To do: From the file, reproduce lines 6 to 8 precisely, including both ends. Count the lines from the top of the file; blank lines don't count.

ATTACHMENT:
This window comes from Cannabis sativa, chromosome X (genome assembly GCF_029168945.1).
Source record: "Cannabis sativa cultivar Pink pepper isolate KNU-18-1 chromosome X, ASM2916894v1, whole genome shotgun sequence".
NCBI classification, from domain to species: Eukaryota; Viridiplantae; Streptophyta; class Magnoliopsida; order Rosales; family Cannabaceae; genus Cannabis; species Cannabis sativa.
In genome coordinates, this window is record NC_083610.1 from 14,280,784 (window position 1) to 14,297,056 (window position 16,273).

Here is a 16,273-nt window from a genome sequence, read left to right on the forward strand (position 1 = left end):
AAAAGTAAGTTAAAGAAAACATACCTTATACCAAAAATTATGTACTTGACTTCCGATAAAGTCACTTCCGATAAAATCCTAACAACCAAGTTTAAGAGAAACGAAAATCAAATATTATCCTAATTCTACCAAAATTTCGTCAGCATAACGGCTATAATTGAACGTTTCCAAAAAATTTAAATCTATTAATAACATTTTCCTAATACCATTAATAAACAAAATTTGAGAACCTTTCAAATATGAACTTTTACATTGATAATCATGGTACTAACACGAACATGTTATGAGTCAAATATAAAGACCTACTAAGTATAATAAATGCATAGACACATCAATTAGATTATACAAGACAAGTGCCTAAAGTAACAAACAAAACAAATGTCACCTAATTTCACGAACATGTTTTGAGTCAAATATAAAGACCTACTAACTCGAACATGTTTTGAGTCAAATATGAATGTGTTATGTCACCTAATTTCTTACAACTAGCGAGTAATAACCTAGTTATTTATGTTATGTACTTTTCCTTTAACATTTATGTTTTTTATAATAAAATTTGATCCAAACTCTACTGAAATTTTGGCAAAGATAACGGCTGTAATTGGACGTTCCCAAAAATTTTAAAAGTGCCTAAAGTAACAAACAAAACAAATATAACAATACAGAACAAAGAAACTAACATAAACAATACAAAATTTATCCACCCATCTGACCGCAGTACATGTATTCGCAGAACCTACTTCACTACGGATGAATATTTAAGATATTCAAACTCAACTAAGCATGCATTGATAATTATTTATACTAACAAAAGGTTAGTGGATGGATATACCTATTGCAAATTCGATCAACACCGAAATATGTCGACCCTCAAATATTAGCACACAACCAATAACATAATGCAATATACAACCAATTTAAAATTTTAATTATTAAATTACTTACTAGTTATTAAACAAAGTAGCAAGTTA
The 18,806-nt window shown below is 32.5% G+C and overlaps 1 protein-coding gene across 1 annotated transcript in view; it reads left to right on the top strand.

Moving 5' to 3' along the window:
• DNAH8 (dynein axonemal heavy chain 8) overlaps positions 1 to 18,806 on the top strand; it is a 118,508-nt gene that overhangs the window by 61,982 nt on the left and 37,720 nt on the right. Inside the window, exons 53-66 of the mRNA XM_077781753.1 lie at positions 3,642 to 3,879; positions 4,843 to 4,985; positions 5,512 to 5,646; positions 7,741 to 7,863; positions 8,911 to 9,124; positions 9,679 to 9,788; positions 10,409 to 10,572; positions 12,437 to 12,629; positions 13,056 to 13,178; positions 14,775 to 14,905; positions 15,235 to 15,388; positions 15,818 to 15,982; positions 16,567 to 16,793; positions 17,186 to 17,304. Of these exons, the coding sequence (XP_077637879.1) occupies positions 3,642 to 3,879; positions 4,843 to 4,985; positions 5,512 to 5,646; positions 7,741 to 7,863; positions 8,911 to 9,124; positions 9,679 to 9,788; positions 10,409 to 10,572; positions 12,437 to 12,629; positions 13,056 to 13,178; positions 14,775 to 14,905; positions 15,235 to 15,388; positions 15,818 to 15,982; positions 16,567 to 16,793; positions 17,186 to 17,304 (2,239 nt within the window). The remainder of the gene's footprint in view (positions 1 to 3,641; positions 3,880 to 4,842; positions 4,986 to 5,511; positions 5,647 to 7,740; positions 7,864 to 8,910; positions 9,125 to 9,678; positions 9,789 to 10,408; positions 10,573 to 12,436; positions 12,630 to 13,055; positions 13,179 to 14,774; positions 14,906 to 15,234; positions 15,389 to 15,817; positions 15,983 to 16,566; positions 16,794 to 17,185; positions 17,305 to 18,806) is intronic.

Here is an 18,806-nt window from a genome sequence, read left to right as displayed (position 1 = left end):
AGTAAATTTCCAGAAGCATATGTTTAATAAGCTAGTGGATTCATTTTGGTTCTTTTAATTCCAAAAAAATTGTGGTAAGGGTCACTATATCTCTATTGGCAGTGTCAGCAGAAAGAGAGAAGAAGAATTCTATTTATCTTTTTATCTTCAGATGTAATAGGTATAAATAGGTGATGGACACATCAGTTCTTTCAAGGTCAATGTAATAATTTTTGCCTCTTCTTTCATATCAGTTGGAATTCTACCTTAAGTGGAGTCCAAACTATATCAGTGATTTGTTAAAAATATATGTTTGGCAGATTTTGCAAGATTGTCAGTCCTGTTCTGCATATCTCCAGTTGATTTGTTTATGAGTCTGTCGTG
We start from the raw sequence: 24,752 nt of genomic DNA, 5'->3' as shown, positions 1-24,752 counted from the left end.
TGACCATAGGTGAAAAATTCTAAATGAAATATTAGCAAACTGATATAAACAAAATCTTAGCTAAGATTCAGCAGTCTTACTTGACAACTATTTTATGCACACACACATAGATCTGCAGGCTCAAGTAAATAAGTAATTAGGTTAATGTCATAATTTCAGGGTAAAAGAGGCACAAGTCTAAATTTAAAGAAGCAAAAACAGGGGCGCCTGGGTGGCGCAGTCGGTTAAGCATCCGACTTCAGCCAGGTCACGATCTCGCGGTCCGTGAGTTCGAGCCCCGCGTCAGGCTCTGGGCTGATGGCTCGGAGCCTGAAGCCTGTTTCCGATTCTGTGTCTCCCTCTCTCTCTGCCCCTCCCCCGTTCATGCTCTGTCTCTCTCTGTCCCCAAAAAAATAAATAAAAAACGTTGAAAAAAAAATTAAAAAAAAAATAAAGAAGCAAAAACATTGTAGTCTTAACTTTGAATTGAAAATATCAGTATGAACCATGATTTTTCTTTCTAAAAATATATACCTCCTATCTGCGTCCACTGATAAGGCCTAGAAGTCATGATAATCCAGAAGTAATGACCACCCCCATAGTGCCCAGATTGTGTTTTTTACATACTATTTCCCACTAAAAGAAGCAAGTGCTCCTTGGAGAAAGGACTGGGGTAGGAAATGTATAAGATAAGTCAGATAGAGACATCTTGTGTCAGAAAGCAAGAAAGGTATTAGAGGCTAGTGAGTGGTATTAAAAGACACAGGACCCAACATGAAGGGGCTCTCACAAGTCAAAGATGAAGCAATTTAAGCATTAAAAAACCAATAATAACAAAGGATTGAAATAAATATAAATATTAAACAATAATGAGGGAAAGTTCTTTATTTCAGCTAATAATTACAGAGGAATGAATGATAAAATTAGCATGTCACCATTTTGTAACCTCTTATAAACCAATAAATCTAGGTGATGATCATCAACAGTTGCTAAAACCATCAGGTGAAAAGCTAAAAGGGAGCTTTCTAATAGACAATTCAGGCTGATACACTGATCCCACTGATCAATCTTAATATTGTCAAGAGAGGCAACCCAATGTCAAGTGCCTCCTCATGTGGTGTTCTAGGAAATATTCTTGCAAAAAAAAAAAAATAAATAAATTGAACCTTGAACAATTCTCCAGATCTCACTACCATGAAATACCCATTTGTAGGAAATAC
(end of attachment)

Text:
AAAAGTAAGTTAAAGAAAACATACCTTATACCAAAAATTATGTACTTGACTTCCGATAAAGTCACTTCCGATAAAATCCTAACAACCAAGTTTAAGAGAAACGAAAATCAAATATTATCCTAATTCTACCAAAATTTCGTCAGCATAACGGCTATAATTGAACGTTTCCAAAAAATTTAAATCTATTAATAACATTTTCCTAATACCATTAATAAACAAAATTTGAGAACCTTTCAAATATGAACTTTTACATTGATAATCATGGTACTAACACGAACATGTTATGAGTCAAATATAAAGACCTACTAAGTATAATAAATGCATAGACACATCAATTAGATTATACAAGACAAGTGCCTAAAGTAACAAACAAAACAAATGTCACCTAATTTCACGAACATGTTTTGAGTCAAATATAAAGACCTACTAACTCGAACATGTTTTGAGTCAAATATGAATGTGTTATGTCACCTAATTTCTTACAACTAGCGAGTAATAACCTAGTTATTTATGTTATGTACTTTTCCTTTAACATTTATGTTTTTTATAATAAAATTTGATCCAAACTCTACTGAAATTTTGGCAAAGATAACGGCTGTAATTGGACGTTCCCAAAAATTTTAAAAGTGCCTAAAGTAACAAACAAAACAAATATAACAATACAGAACAAAGAAACTAACATAAACAATACAAAATTTATCCACCCATCTGACCGCAGTACATGTATTCGCAGAACCTACTTCACTACGGATGAATATTTAAGATATTCAAACTCAACTAAGCATGCATTGATAATTATTTATACTAACAAAAGGTTAGTGGATGGATATACCTATTGCAAATTCGATCAACACCGAAATATGTCGACCCTCAAATATTAGCACACAACCAATAACATAATGCAATATACAACCAATTTAAAATTTTAATTATTAAATTACTTACTAGTTATTAAACAAAGTAGCAAGTTA
The 18,806-nt window shown below is 32.5% G+C and overlaps 1 protein-coding gene across 1 annotated transcript in view; it reads left to right on the top strand.

Moving 5' to 3' along the window: